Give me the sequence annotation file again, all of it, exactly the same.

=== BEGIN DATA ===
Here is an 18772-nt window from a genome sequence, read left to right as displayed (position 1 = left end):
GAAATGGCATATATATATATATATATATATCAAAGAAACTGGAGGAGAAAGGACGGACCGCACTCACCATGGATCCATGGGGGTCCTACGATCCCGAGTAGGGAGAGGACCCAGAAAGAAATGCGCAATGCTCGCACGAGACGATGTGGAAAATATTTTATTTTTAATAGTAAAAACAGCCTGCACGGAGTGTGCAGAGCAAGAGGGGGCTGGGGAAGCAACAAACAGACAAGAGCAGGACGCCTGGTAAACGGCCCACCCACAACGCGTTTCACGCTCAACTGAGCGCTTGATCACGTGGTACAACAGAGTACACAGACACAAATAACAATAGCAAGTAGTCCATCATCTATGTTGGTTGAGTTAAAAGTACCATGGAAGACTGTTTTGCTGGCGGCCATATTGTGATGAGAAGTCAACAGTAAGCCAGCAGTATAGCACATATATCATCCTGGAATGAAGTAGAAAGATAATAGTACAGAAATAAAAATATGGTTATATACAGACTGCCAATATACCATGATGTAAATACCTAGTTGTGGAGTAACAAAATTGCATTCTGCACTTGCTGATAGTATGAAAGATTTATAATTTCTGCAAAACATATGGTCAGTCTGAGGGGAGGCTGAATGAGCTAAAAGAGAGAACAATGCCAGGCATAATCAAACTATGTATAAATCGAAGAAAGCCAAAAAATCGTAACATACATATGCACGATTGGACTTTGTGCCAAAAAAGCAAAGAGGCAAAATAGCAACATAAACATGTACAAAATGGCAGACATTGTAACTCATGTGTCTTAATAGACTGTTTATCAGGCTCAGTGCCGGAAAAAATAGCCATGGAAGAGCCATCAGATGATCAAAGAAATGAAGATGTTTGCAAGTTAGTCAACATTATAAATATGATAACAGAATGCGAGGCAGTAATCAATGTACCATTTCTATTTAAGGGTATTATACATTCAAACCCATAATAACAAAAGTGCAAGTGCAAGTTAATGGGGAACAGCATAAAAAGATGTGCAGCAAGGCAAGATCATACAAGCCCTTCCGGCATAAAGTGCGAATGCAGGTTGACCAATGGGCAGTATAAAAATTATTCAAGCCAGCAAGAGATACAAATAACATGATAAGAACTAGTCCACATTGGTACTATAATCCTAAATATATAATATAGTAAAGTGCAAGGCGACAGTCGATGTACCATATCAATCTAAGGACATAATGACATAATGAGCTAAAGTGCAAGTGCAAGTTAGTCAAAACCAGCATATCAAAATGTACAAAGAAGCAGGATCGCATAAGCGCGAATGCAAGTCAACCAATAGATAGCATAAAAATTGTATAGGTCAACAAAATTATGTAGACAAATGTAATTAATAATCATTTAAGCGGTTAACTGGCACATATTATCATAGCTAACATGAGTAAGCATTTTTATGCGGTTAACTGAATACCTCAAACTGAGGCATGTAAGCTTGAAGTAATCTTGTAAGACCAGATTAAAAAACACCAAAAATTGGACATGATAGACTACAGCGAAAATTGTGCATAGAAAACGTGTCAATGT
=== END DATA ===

Here is an 18772-nt window from a genome sequence, read left to right as displayed (position 1 = left end):
GAAATGGCATATATATATATATATATATATCAAAGAAACTGGAGGAGAAAGGACGGACCGCACTCACCATGGATCCATGGGGGTCCTACGATCCCGAGTAGGGAGAGGACCCAGAAAGAAATGCGCAATGCTCGCACGAGACGATGTGGAAAATATTTTATTTTTAATAGTAAAAACAGCCTGCACGGAGTGTGCAGAGCAAGAGGGGGCTGGGGAAGCAACAAACAGACAAGAGCAGGACGCCTGGTAAACGGCCCACCCACAACGCGTTTCACGCTCAACTGAGCGCTTGATCACGTGGTACAACAGAGTACACAGACACAAATAACAATAGCAAGTAGTCCATCATCTATGTTGGTTGAGTTAAAAGTACCATGGAAGACTGTTTTGCTGGCGGCCATATTGTGATGAGAAGTCAACAGTAAGCCAGCAGTATAGCACATATATCATCCTGGAATGAAGTAGAAAGATAATAGTACAGAAATAAAAATATGGTTATATACAGACTGCCAATATACCATGATGTAAATACCTAGTTGTGGAGTAACAAAATTGCATTCTGCACTTGCTGATAGTATGAAAGATTTATAATTTCTGCAAAACATATGGTCAGTCTGAGGGGAGGCTGAATGAGCTAAAAGAGAGAACAATGCCAGGCATAATCAAACTATGTATAAATCGAAGAAAGCCAAAAAATCGTAACATACATATGCACGATTGGACTTTGTGCCAAAAAAGCAAAGAGGCAAAATAGCAACATAAACATGTACAAAATGGCAGACATTGTAACTCATGTGTCTTAATAGACTGTTTATCAGGCTCAGTGCCGGAAAAAATAGCCATGGAAGAGCCATCAGATGATCAAAGAAATGAAGATGTTTGCAAGTTAGTCAACATTATAAATATGATAACAGAATGCGAGGCAGTAATCAATGTACCATTTCTATTTAAGGGTATTATACATTCAAACCCATAATAACAAAAGTGCAAGTGCAAGTTAATGGGGAACAGCATAAAAAGATGTGCAGCAAGGCAAGATCATACAAGCCCTTCCGGCATAAAGTGCGAATGCAGGTTGACCAATGGGCAGTATAAAAATTATTCAAGCCAGCAAGAGATACAAATAACATGATAAGAACTAGTCCACATTGGTACTATAATCCTAAATATATAATATAGTAAAGTGCAAGGCGACAGTCGATGTACCATATCAATCTAAGGACATAATGACATAATGAGCTAAAGTGCAAGTGCAAGTTAGTCAAAACCAGCATATCAAAATGTACAAAGAAGCAGGATCGCATAAGCGCGAATGCAAGTCAACCAATAGATAGCATAAAAATTGTATAGGTCAACAAAATTATGTAGACAAATGTAATTAATAATCATTTAAGCGGTTAACTGGCACATATTATCATAGCTAACATGAGTAAGCATTTTTATGCGGTTAACTGAATACCTCAAACTGAGGCATGTAAGCTTGAAGTAATCTTGTAAGACCAGATTAAAAAACACCAAAAATTGGACATGATAGACTACAGCGAAAATTGTGCATAGAAAACGTGTCAATGT